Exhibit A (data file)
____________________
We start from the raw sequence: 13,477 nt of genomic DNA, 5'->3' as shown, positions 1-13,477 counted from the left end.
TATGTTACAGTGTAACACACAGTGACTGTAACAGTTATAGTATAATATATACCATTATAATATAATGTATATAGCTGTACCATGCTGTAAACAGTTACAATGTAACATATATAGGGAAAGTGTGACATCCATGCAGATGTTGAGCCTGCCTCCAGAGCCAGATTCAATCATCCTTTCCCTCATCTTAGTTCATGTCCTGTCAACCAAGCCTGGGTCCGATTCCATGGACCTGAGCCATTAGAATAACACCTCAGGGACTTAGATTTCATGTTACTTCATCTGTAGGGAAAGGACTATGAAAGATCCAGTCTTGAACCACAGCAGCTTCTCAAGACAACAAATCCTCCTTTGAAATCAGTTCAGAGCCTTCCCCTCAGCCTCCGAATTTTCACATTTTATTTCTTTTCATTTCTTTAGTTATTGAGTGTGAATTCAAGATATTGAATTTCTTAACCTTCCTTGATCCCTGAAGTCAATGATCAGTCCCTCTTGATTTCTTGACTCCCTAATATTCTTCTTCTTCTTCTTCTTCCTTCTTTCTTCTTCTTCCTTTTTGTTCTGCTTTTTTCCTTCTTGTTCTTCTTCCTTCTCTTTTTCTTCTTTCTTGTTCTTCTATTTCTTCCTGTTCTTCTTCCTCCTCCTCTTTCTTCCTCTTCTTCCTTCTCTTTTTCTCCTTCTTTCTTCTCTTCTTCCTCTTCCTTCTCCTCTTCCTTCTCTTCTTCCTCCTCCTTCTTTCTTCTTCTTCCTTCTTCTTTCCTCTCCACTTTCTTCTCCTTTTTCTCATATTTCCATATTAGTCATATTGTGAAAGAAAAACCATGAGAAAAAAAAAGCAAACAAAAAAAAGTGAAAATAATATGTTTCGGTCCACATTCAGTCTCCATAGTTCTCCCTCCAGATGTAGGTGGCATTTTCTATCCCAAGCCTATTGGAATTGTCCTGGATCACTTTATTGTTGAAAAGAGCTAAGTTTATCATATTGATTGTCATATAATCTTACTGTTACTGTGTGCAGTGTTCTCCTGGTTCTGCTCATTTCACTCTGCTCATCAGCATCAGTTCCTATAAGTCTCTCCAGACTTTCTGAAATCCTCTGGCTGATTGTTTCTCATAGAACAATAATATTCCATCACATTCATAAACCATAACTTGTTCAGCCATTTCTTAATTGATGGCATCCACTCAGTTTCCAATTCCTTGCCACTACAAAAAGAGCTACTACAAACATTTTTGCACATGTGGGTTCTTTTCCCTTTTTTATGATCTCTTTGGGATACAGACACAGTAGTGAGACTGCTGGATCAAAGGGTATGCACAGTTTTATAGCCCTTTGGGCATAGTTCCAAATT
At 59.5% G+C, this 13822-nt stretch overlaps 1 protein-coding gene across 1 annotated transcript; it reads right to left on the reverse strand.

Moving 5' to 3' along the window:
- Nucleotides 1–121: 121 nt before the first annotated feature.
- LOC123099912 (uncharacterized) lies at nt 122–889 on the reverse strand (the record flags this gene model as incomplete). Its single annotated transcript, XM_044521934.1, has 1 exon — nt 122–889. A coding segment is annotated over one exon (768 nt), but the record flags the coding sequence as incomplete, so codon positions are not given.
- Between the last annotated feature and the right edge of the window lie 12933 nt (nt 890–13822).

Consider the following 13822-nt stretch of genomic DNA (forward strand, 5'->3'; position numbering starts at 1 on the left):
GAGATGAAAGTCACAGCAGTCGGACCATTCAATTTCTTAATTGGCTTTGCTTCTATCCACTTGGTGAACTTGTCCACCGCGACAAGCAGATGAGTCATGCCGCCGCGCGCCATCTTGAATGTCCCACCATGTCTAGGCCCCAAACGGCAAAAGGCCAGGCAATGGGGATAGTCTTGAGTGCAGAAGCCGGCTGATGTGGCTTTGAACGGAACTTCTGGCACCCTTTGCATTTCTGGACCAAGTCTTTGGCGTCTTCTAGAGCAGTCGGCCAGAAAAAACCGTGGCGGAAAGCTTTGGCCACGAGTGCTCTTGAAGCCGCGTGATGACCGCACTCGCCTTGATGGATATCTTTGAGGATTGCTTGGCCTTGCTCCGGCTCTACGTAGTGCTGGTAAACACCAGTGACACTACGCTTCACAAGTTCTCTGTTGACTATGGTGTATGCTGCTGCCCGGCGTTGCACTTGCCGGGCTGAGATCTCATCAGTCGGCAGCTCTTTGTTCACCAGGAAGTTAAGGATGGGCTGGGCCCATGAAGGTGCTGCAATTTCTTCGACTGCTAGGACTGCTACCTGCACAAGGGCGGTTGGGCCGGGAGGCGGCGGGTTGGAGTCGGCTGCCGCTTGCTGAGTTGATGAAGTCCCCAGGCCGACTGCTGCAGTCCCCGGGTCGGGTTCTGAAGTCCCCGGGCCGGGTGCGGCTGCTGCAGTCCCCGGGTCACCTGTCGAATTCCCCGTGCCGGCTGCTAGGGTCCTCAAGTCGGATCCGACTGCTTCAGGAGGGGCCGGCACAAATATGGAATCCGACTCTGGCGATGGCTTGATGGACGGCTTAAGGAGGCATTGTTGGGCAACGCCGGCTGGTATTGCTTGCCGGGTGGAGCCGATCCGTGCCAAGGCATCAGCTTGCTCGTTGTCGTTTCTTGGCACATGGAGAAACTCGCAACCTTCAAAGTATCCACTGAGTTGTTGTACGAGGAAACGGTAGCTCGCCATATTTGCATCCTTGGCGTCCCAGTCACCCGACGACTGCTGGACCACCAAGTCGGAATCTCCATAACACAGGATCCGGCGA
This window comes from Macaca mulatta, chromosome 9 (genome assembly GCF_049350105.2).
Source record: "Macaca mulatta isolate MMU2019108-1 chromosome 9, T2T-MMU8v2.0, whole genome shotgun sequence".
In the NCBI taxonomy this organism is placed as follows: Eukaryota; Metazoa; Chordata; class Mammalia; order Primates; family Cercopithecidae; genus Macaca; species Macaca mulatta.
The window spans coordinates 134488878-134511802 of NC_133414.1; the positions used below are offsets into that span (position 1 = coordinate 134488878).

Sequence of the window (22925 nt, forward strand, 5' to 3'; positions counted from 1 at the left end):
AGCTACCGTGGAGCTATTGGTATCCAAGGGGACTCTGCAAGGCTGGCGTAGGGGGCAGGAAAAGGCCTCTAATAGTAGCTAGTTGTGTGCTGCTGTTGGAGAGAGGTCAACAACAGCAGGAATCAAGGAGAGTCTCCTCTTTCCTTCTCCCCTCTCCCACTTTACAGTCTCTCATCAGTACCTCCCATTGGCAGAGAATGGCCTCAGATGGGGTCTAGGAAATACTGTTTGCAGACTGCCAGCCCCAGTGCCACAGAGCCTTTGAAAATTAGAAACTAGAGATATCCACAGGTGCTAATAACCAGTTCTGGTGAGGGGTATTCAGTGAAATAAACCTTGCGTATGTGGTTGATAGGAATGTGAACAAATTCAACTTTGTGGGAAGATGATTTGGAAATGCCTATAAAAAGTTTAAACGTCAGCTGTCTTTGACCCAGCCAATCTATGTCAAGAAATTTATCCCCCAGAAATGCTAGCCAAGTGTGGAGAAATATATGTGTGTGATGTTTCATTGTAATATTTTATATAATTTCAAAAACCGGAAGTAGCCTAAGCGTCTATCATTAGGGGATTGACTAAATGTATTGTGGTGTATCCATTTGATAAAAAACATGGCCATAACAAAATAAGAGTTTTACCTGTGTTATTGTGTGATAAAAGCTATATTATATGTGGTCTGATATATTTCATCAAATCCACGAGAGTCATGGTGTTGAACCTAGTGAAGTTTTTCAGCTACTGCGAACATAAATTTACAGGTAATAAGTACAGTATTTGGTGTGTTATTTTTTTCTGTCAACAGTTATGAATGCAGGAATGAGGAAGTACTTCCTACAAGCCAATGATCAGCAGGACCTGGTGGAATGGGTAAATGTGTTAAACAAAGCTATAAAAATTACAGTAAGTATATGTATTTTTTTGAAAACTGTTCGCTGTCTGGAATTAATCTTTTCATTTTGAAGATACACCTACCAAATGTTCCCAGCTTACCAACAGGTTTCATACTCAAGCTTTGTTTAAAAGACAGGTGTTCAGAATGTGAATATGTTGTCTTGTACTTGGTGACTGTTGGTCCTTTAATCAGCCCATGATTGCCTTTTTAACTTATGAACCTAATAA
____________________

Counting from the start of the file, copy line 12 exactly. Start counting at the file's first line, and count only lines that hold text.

In the NCBI taxonomy this organism is placed as follows: Eukaryota; Metazoa; Chordata; class Mammalia; order Primates; family Cercopithecidae; genus Macaca; species Macaca mulatta.